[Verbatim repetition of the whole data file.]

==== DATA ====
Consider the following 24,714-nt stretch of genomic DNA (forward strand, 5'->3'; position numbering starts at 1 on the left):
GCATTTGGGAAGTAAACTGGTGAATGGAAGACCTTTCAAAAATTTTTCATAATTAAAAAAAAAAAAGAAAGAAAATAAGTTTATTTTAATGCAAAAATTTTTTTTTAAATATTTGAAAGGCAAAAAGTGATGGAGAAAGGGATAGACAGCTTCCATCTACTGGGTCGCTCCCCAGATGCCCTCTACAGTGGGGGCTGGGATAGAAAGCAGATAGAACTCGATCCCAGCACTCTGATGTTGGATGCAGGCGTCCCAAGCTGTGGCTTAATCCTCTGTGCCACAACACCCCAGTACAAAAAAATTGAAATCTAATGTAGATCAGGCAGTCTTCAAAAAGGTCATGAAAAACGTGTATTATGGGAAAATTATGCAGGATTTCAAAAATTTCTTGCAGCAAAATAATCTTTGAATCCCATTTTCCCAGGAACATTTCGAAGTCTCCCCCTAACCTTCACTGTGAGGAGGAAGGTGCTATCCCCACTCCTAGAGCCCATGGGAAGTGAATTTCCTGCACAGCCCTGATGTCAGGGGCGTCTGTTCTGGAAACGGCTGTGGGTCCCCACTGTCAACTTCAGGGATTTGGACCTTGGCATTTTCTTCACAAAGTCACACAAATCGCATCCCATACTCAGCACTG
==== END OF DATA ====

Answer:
Consider the following 24,714-nt stretch of genomic DNA (forward strand, 5'->3'; position numbering starts at 1 on the left):
GCATTTGGGAAGTAAACTGGTGAATGGAAGACCTTTCAAAAATTTTTCATAATTAAAAAAAAAAAAGAAAGAAAATAAGTTTATTTTAATGCAAAAATTTTTTTTTAAATATTTGAAAGGCAAAAAGTGATGGAGAAAGGGATAGACAGCTTCCATCTACTGGGTCGCTCCCCAGATGCCCTCTACAGTGGGGGCTGGGATAGAAAGCAGATAGAACTCGATCCCAGCACTCTGATGTTGGATGCAGGCGTCCCAAGCTGTGGCTTAATCCTCTGTGCCACAACACCCCAGTACAAAAAAATTGAAATCTAATGTAGATCAGGCAGTCTTCAAAAAGGTCATGAAAAACGTGTATTATGGGAAAATTATGCAGGATTTCAAAAATTTCTTGCAGCAAAATAATCTTTGAATCCCATTTTCCCAGGAACATTTCGAAGTCTCCCCCTAACCTTCACTGTGAGGAGGAAGGTGCTATCCCCACTCCTAGAGCCCATGGGAAGTGAATTTCCTGCACAGCCCTGATGTCAGGGGCGTCTGTTCTGGAAACGGCTGTGGGTCCCCACTGTCAACTTCAGGGATTTGGACCTTGGCATTTTCTTCACAAAGTCACACAAATCGCATCCCATACTCAGCACTG